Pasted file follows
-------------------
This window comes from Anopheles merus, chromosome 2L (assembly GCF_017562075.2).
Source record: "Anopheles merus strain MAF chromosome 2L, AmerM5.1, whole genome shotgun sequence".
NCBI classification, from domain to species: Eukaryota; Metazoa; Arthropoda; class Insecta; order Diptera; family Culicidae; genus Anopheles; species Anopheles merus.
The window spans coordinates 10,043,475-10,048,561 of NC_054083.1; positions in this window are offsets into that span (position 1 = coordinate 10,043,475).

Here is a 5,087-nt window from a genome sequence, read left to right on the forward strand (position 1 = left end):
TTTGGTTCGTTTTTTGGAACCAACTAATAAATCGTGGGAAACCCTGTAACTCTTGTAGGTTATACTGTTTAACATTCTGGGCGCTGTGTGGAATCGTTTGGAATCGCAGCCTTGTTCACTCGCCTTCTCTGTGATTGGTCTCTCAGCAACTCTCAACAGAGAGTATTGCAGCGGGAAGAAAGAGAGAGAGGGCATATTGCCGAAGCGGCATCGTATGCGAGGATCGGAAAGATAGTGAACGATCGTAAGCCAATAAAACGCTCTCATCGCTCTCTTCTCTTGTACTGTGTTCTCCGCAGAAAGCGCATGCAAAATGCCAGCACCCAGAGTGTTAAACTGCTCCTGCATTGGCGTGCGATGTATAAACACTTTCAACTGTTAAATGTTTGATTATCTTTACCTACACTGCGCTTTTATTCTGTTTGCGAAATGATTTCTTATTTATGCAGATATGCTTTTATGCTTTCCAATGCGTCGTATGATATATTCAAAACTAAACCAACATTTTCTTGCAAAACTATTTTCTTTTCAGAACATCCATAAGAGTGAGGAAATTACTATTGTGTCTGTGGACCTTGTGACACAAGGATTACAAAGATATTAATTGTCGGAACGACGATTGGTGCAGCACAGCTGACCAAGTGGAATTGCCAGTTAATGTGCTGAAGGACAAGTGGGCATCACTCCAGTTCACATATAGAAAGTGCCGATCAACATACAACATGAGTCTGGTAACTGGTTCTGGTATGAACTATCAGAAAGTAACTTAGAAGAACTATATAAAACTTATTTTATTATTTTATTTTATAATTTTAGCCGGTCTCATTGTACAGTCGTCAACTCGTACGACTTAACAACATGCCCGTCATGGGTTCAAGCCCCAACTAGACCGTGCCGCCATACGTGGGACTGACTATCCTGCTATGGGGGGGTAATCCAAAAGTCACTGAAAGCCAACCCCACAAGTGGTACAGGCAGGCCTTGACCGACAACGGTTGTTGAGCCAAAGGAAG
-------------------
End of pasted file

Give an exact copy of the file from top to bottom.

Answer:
This window comes from Anopheles merus, chromosome 2L (assembly GCF_017562075.2).
Source record: "Anopheles merus strain MAF chromosome 2L, AmerM5.1, whole genome shotgun sequence".
NCBI classification, from domain to species: Eukaryota; Metazoa; Arthropoda; class Insecta; order Diptera; family Culicidae; genus Anopheles; species Anopheles merus.
The window spans coordinates 10,043,475-10,048,561 of NC_054083.1; positions in this window are offsets into that span (position 1 = coordinate 10,043,475).

Here is a 5,087-nt window from a genome sequence, read left to right on the forward strand (position 1 = left end):
TTTGGTTCGTTTTTTGGAACCAACTAATAAATCGTGGGAAACCCTGTAACTCTTGTAGGTTATACTGTTTAACATTCTGGGCGCTGTGTGGAATCGTTTGGAATCGCAGCCTTGTTCACTCGCCTTCTCTGTGATTGGTCTCTCAGCAACTCTCAACAGAGAGTATTGCAGCGGGAAGAAAGAGAGAGAGGGCATATTGCCGAAGCGGCATCGTATGCGAGGATCGGAAAGATAGTGAACGATCGTAAGCCAATAAAACGCTCTCATCGCTCTCTTCTCTTGTACTGTGTTCTCCGCAGAAAGCGCATGCAAAATGCCAGCACCCAGAGTGTTAAACTGCTCCTGCATTGGCGTGCGATGTATAAACACTTTCAACTGTTAAATGTTTGATTATCTTTACCTACACTGCGCTTTTATTCTGTTTGCGAAATGATTTCTTATTTATGCAGATATGCTTTTATGCTTTCCAATGCGTCGTATGATATATTCAAAACTAAACCAACATTTTCTTGCAAAACTATTTTCTTTTCAGAACATCCATAAGAGTGAGGAAATTACTATTGTGTCTGTGGACCTTGTGACACAAGGATTACAAAGATATTAATTGTCGGAACGACGATTGGTGCAGCACAGCTGACCAAGTGGAATTGCCAGTTAATGTGCTGAAGGACAAGTGGGCATCACTCCAGTTCACATATAGAAAGTGCCGATCAACATACAACATGAGTCTGGTAACTGGTTCTGGTATGAACTATCAGAAAGTAACTTAGAAGAACTATATAAAACTTATTTTATTATTTTATTTTATAATTTTAGCCGGTCTCATTGTACAGTCGTCAACTCGTACGACTTAACAACATGCCCGTCATGGGTTCAAGCCCCAACTAGACCGTGCCGCCATACGTGGGACTGACTATCCTGCTATGGGGGGGTAATCCAAAAGTCACTGAAAGCCAACCCCACAAGTGGTACAGGCAGGCCTTGACCGACAACGGTTGTTGAGCCAAAGGAAG